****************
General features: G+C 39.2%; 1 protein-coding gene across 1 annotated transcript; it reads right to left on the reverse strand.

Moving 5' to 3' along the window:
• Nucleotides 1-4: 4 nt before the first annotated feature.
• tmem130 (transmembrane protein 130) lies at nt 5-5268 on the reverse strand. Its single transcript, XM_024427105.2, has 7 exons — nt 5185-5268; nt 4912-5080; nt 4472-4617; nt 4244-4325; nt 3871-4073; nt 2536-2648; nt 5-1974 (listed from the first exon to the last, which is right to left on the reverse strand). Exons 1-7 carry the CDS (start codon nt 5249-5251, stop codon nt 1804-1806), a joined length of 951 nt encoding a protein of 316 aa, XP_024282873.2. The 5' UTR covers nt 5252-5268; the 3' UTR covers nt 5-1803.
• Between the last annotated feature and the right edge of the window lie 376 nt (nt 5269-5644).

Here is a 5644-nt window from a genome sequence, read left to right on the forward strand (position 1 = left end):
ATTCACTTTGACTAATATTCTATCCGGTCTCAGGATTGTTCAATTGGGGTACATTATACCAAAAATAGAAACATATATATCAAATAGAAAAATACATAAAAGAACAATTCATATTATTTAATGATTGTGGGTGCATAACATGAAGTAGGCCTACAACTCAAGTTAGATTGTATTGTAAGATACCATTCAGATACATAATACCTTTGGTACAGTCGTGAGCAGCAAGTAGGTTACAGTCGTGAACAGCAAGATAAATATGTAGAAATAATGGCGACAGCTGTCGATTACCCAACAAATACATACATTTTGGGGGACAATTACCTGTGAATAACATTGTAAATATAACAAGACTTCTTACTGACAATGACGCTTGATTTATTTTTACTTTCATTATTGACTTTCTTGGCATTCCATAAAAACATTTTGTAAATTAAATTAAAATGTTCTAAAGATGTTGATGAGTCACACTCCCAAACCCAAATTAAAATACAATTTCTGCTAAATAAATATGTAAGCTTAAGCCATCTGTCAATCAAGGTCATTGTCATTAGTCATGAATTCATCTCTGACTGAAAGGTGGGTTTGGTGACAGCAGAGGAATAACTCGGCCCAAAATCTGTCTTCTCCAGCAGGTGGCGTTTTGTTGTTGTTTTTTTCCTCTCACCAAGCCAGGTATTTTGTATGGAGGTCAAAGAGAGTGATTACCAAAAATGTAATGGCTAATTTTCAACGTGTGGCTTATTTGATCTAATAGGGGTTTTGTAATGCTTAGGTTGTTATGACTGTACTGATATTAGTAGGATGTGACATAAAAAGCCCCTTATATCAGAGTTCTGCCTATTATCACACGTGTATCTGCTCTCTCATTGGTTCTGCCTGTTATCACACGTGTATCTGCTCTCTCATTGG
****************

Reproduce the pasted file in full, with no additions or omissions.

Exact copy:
General features: G+C 39.2%; 1 protein-coding gene across 1 annotated transcript; it reads right to left on the reverse strand.

Moving 5' to 3' along the window:
• Nucleotides 1-4: 4 nt before the first annotated feature.
• tmem130 (transmembrane protein 130) lies at nt 5-5268 on the reverse strand. Its single transcript, XM_024427105.2, has 7 exons — nt 5185-5268; nt 4912-5080; nt 4472-4617; nt 4244-4325; nt 3871-4073; nt 2536-2648; nt 5-1974 (listed from the first exon to the last, which is right to left on the reverse strand). Exons 1-7 carry the CDS (start codon nt 5249-5251, stop codon nt 1804-1806), a joined length of 951 nt encoding a protein of 316 aa, XP_024282873.2. The 5' UTR covers nt 5252-5268; the 3' UTR covers nt 5-1803.
• Between the last annotated feature and the right edge of the window lie 376 nt (nt 5269-5644).

Here is a 5644-nt window from a genome sequence, read left to right on the forward strand (position 1 = left end):
ATTCACTTTGACTAATATTCTATCCGGTCTCAGGATTGTTCAATTGGGGTACATTATACCAAAAATAGAAACATATATATCAAATAGAAAAATACATAAAAGAACAATTCATATTATTTAATGATTGTGGGTGCATAACATGAAGTAGGCCTACAACTCAAGTTAGATTGTATTGTAAGATACCATTCAGATACATAATACCTTTGGTACAGTCGTGAGCAGCAAGTAGGTTACAGTCGTGAACAGCAAGATAAATATGTAGAAATAATGGCGACAGCTGTCGATTACCCAACAAATACATACATTTTGGGGGACAATTACCTGTGAATAACATTGTAAATATAACAAGACTTCTTACTGACAATGACGCTTGATTTATTTTTACTTTCATTATTGACTTTCTTGGCATTCCATAAAAACATTTTGTAAATTAAATTAAAATGTTCTAAAGATGTTGATGAGTCACACTCCCAAACCCAAATTAAAATACAATTTCTGCTAAATAAATATGTAAGCTTAAGCCATCTGTCAATCAAGGTCATTGTCATTAGTCATGAATTCATCTCTGACTGAAAGGTGGGTTTGGTGACAGCAGAGGAATAACTCGGCCCAAAATCTGTCTTCTCCAGCAGGTGGCGTTTTGTTGTTGTTTTTTTCCTCTCACCAAGCCAGGTATTTTGTATGGAGGTCAAAGAGAGTGATTACCAAAAATGTAATGGCTAATTTTCAACGTGTGGCTTATTTGATCTAATAGGGGTTTTGTAATGCTTAGGTTGTTATGACTGTACTGATATTAGTAGGATGTGACATAAAAAGCCCCTTATATCAGAGTTCTGCCTATTATCACACGTGTATCTGCTCTCTCATTGGTTCTGCCTGTTATCACACGTGTATCTGCTCTCTCATTGG